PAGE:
Who says advertising never contributed anything of worth to humanity? After playing this game, I went out and bought a pack of Trident vitality gum. I don’t chew gum, but I wanted to show my appreciation.
In this game, you click on stars at the top of the screen and they start falling. You then draw lines representing different types of plants (oddly) which the falling stars hit producing a sound. As the falling stars hit the drawn lines, they bounce, changing their trajectory. This allows you to place lines in such a way as to create rhythms with the bouncing and rebounding stars. Where you place the lines on the screen determines the tonality of the emitted sound. The object of the game, such as it is, is to create a musical composition with the falling, bouncing and bobbing stars.
This game has a couple of characteristics I love. First, the mechanic is extremely simple: draw lines on the screen. There are no complicated rules, no meters, nothing. Not even much of a game objective. You just start. And discover. If you bother with the tutorial, don’t bother: it’s beautifully useless. The game leverages the reward inherent in discovery.
The game is player driven; that is, you don’t respond to anything, the game responds to you. It’s kinda like pinball in reverse: instead of controlling flippers to propel the ball you get to design the bumpers, and the balls, or in this case ‘stars,’ fall through. As a result, the fun of the game is essentially creative as you learn new and inventive ways to deploy your line drawing to create new and interesting sound compositions.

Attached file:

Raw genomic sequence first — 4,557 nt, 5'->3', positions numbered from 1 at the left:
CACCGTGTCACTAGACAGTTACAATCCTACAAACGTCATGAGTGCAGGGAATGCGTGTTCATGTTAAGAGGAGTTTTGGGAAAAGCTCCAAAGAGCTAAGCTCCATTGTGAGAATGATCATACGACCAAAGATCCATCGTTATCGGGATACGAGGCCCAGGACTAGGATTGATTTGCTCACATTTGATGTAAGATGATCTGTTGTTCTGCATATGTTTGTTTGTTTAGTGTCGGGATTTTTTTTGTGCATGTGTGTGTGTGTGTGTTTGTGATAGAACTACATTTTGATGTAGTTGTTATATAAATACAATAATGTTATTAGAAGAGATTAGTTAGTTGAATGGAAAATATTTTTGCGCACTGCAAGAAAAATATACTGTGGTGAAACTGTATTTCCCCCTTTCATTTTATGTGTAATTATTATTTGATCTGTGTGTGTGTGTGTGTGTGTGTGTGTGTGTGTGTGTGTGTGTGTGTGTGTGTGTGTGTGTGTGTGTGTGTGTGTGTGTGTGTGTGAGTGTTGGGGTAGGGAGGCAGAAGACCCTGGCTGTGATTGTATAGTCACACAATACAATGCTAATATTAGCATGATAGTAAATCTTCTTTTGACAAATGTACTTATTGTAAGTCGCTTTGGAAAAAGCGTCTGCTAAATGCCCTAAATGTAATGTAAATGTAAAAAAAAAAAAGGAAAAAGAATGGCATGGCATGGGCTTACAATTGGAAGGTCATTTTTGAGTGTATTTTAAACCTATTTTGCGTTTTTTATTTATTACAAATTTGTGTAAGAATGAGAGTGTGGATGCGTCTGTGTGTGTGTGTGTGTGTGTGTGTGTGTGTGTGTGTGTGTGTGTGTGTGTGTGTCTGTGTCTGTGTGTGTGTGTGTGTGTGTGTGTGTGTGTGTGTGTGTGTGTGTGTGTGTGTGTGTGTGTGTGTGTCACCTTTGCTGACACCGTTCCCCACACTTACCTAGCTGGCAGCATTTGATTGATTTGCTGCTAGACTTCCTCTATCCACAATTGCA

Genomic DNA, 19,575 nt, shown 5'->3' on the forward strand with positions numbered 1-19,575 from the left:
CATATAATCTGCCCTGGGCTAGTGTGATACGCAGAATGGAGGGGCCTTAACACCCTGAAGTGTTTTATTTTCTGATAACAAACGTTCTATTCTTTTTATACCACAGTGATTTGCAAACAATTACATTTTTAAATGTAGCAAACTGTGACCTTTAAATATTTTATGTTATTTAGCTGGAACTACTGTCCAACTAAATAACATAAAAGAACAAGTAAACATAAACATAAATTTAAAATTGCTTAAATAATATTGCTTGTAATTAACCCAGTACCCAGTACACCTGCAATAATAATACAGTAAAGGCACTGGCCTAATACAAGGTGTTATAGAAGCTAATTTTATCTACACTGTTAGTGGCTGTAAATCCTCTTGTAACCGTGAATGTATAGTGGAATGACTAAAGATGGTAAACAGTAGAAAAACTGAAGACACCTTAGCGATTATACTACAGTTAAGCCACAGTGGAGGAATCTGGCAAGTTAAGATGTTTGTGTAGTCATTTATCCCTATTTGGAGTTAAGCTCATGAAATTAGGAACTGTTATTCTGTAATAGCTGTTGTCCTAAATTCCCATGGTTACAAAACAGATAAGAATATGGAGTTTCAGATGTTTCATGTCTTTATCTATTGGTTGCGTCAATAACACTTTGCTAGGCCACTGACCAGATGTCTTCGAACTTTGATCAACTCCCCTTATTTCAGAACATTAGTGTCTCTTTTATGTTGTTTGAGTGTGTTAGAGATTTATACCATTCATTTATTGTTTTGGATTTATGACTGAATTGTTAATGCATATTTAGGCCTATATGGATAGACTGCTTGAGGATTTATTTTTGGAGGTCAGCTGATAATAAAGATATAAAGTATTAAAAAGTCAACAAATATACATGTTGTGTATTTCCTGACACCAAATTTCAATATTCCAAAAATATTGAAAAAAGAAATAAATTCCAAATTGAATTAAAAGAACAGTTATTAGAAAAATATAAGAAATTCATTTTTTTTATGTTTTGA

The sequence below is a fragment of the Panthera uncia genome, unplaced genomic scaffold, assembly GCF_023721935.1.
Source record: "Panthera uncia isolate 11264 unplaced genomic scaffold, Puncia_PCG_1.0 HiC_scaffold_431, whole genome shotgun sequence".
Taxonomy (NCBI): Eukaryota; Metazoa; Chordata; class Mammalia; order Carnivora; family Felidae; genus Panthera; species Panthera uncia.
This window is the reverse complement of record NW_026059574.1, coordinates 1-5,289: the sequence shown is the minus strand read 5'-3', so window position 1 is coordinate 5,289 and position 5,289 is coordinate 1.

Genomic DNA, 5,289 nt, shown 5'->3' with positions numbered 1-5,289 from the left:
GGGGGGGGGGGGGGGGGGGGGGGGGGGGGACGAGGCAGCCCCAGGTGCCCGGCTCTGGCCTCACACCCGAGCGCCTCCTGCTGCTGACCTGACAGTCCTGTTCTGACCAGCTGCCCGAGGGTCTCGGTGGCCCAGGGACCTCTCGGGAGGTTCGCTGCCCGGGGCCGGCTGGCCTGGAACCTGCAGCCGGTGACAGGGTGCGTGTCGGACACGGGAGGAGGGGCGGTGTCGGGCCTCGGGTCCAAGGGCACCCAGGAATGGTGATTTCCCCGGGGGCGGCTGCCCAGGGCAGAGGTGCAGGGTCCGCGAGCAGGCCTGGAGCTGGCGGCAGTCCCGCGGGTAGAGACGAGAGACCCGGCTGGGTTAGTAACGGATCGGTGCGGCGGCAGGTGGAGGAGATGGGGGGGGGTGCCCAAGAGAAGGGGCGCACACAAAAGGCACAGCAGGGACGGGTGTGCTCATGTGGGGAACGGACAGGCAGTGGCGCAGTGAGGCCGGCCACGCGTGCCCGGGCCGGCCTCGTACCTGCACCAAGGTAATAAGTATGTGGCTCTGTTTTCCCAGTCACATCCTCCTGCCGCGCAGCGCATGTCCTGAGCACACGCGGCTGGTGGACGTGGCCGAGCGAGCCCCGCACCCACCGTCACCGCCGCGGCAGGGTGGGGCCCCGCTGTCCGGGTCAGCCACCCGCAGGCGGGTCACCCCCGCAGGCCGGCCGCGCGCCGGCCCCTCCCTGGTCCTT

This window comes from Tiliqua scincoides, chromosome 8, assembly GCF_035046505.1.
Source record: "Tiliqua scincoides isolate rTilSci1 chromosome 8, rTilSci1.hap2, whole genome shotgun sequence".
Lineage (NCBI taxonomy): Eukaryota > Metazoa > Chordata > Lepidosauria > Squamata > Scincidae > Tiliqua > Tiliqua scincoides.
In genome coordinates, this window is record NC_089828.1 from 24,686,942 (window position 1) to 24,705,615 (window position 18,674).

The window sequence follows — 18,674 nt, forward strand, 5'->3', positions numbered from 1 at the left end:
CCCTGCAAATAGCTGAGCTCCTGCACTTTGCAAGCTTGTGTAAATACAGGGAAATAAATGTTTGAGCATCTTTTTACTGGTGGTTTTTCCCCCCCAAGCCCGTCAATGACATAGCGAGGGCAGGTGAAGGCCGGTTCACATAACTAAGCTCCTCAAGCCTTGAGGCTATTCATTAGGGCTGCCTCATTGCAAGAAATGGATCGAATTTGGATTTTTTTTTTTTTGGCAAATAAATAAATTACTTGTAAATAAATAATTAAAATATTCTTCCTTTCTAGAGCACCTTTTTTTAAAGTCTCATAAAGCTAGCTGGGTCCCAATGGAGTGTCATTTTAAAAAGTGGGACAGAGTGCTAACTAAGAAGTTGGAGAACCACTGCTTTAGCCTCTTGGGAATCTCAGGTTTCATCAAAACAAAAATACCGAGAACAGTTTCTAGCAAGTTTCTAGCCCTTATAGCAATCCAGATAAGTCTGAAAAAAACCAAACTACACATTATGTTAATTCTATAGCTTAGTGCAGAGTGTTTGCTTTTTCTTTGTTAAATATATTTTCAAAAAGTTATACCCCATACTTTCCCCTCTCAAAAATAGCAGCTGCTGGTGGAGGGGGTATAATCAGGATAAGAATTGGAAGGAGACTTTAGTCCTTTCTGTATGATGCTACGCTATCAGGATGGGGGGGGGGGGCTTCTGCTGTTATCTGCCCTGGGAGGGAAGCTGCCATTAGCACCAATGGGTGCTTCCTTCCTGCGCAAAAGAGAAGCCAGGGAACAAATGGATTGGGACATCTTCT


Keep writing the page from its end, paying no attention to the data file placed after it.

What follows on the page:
The aesthetics are simple. Other than the rudimentry ‘dreamscape’ background, all the sound and graphics are integral to the mechanic of the game. The lines that you draw are all white and have very simple shapes and animations that correspond to the type of sound they emit when struck by a falling star. The simplicity of the graphics and interface make the game almost like drawing on an animated chalk board—the white lines you draw and the white bouncing stars stand out against a green-gray background. As you become engaged, you only see the white lines and bouncing stars. The interface elegantly distills the heart of your interaction with the game, highlighting and reinforcing the player skill at its core.
And its free, unless you feel obligated to buy some gum. The gum? It’s not bad. But it’s, well, gum. In a fancy box. With a fancy name. And a fancy price. But then, in marketing terms, what are you gonna do with gum?